Posts Tagged ‘family art project’

Family Artist Profile

Tuesday, April 29th, 2014

Family with art journal kits

This week, we interviewed a whole family of amazing artists.  Heidi, Adrian, Isaiah, Kimana and Declan are friends of Artterro and they also modeled in our recent photo shoot.  They are Madison-based homeschoolers with a cat named Topaz, and we chatted together about family art projects, kittens and creativity.

Art Journal

Declan’s Favorite Things

Color: red

Food: cheese

Animal: kittens

Thing to do: chemistry projects, like mixing things up  (His mom Heidi notes: “Declan once made barbecue sauce by accident. And it was good!)

What is your favorite kind of art project?

I like marble art.  And the image projector (Heidi explained: “This was a project where we drew an image and used a plastic film to create a reflection that seemed to float in the air.”

Kimana’s Favorite Things

Color: blue

Food: pizza

School Subject: math

Outside activity: soccer

Animal: kitten

What is your favorite kind of art project?

Drawing.

What supplies do you like to use?

Pencils and colored pencils.

How do you decide what to draw?

I’m not sure.  My imagination.  I like to draw abstract shapes and designs.

Have you always liked art?

Yes!

Has your style changed a lot over time?

When I was little I only drew circles and people.  I learned how to draw other things by looking at other people’s drawings.

What kind of art technique would you like to try in the future?

Painting.

What’s your favorite Artterro Kit?

Bookmaking.

Mailbox made from an Artterro box

Kimana's mailbox made from an Artterro box

Isaiah’s Interview

What is your favorite kind of art project to work on?

I like graffiti-style art.

What supplies do you like to use?

I have these paint markers that are pretty cool.

Have you always liked art?

Yes, pretty much.  (Heidi: “He’s been drawing since he was 2)  Yeah, I started scribbling when I was two.  I used to draw lots of whales and sharks.

What’s your favorite Artterro Kit?

The Art Journal Kit.

Heidi’s Interview

What kind of art do you enjoy?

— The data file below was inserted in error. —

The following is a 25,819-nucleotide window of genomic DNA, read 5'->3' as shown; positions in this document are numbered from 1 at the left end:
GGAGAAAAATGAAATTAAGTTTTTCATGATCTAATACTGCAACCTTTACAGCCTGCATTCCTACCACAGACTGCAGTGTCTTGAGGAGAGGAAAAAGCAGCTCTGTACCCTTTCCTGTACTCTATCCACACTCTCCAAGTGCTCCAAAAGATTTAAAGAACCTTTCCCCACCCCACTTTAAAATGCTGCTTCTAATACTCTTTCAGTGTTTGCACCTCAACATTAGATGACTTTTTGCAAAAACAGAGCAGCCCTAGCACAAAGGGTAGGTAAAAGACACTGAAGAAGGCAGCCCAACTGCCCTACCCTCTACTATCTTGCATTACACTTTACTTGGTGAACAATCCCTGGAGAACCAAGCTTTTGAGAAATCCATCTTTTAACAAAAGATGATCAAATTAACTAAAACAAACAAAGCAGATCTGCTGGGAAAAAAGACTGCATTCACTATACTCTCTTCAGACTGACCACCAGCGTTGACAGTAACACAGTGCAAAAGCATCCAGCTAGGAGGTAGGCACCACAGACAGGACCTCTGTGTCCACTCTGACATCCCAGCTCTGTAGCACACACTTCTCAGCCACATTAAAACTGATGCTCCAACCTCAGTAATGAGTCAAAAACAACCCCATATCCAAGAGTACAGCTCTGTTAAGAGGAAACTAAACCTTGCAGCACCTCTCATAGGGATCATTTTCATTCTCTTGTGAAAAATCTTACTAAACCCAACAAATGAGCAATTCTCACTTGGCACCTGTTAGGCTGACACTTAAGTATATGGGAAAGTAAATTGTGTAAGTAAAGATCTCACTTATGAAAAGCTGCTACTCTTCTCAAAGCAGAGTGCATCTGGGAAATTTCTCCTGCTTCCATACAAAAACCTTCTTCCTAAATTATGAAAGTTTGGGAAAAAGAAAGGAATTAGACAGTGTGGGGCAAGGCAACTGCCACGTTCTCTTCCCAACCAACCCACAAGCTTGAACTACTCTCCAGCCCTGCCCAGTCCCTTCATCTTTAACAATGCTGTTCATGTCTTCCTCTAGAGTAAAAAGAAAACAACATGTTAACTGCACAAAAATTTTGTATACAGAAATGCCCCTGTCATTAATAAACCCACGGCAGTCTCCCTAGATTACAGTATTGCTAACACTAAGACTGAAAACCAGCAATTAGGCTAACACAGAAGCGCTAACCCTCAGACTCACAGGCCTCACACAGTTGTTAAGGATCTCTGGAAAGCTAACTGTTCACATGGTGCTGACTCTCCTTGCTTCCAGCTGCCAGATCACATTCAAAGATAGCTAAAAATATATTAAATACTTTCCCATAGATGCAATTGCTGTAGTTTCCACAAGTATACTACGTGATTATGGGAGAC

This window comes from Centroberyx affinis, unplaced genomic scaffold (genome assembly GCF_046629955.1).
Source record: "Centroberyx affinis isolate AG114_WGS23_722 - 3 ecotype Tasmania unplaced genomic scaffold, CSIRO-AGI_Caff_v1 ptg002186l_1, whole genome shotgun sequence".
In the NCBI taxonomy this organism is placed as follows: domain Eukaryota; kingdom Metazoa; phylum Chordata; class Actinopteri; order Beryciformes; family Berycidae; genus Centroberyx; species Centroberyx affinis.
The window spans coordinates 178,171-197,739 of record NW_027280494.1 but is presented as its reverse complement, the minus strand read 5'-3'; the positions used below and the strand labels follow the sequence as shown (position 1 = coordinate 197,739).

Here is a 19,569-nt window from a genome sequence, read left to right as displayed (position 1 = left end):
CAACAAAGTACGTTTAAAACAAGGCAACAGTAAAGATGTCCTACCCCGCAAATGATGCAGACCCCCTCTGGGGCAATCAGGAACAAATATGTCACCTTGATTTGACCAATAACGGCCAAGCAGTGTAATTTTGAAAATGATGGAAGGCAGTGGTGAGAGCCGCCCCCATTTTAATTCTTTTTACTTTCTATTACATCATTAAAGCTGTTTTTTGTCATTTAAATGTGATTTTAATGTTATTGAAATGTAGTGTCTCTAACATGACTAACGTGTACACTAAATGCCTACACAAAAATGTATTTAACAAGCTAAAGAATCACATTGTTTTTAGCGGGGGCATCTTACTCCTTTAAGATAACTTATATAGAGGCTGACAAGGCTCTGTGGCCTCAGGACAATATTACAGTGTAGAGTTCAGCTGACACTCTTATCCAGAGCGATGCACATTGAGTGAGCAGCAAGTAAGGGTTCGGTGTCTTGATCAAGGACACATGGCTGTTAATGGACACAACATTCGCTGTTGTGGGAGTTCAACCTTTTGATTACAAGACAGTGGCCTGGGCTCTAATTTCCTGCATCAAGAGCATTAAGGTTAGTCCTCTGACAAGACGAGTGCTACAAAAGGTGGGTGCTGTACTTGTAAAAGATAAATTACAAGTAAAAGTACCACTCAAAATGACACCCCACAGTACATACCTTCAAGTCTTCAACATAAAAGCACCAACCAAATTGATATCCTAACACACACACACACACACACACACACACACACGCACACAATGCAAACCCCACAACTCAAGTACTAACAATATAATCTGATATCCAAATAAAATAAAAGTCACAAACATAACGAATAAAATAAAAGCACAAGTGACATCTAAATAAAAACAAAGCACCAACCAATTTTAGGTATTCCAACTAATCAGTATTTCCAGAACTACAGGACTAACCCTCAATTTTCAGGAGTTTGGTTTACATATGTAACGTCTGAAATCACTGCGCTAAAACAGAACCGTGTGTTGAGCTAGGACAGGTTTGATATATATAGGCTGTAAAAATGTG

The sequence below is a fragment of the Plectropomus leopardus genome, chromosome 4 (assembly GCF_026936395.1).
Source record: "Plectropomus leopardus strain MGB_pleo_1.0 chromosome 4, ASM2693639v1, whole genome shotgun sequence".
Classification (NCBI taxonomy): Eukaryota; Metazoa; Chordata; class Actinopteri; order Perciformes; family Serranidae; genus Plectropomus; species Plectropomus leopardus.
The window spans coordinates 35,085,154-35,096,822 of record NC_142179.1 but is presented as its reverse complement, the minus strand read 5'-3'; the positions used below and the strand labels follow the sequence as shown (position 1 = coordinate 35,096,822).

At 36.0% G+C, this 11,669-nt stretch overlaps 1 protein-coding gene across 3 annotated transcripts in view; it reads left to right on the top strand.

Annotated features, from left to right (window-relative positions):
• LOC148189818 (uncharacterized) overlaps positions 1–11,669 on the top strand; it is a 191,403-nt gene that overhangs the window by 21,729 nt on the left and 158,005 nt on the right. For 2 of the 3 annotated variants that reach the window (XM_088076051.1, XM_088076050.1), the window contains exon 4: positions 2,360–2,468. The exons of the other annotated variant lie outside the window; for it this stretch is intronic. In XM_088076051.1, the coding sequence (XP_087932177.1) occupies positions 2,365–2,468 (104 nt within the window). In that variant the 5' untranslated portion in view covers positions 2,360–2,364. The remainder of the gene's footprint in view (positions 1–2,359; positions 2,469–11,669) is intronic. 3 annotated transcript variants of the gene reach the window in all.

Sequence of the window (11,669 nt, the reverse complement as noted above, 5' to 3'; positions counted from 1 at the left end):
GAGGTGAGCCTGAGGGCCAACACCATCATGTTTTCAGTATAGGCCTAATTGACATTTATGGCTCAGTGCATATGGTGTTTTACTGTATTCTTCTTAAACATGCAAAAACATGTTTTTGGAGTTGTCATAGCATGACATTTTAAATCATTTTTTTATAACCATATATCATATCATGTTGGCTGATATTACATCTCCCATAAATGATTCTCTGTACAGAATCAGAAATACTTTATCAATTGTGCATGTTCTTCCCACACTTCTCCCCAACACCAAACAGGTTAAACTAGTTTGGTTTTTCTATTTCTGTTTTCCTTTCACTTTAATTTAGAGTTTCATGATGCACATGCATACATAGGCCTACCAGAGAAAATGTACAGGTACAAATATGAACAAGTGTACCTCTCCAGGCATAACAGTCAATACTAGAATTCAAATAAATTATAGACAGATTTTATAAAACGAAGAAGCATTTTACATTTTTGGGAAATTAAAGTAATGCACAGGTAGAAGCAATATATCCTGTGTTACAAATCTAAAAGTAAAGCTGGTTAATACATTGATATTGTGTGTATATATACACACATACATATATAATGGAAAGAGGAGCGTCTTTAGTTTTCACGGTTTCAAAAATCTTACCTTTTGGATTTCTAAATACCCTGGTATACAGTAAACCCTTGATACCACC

Currently I’m really into mixed-media.  I use a mixture of pen, colored pencil, paper, beads, etc.  Artterro kits actually kind of helped me get into that, because I had all these extra materials from your kits, so I decided to put them together.

What do you like about mixed-media art?

I like that you can add layer after layer with whatever you want, and just keep working on it until you decide it’s done.

Are there any art techniques you’re interested in learning in the future?

We’ve been dabbling with needle felting, and I’d really like to learn more about it.

Art art material caddy made from an Artterro box

Art material caddy made by Heidi with an Artterro box

Thank you Heidi, Isaiah, Kimana and Declan!  You inspire all of us here at Artterro with your creativity and passion for art!

Make Art Happen! Setting Up a Family Art Station

Tuesday, January 21st, 2014

One of our goals for this blog is to help you incorporate arts and crafts into your family’s daily rhythm, no matter how short on time, space and experience you may be.  It really can be easy!  You don’t need a gorgeous family art studio right out of Dwell Magazine, or a walk-in closet full of high-end materials.  Just a couple of shelves or drawers, a place to sit, and a few essential, affordable supplies.  Here are some simple steps to get started:

1. Stocking Up on Art Supplies for Kids

Kids really don’t need fancy art materials when they are first learning to draw, color, and create, but they do need sturdy, quality tools that work well.  Here’s a shopping list to use as a guide.

  • plain paper
  • construction paper
  • plain journals or mixed media paper pads
  • glue sticks or white paper glue
  • coloring tools (crayons for younger kids, colored pencils and markers for older kids)
  • kids scissors (with rounded edge) for younger kids and quality scissors for older kids (make sure they are the right size)
  • storage container for paper and tools
  • recycled materials from around the house (magazines, newspaper, empty plastic containers, ribbons, wrapping paper, etc.)

2. Family Art Supply Storage

Set up a small family art station at or near a large table or in the kitchen (we find that most kids like to be near adults or other family members when they create).  This could be a freestanding cabinet, some shelves in your pantry, or a desk or end table with a drawer or two.  Here’s Forrest’s art cabinet, which is fairly large because it includes homeschooling materials as well.  Note the baskets, magazine holders and cups– feel free to be creative when you look for containers.  And don’t worry too much about being perfectly organized.  They’re art supplies, not library books!

Art supply cabinet organization

3. Make Art Happen!

Have the station where your child can easily reach it, and teach him or her how to get materials and how to put stuff away. Young kids love being independent, and it’s great to build on that skill at an early age. Drawing can be a fun and relaxing thing for kids to do in the evening when they are waiting for dinner. It’s also a great time to spend together at the end of a long day. And any time you can sit down and do a family art project with an older child or tween, it’s such a great opportunity to talk.

Let us know if you have questions about what to buy or how to organize your family art station!

More resources:

Check out all the recycled containers utilized in this organized art cabinet, from The Art of Simple blog.

Last year on the blog we talked about the convenience of having a mobile art station (for kids or adults).

A fun selection of supplies to jazz up your stock of basic essentials, on the Design Mom blog.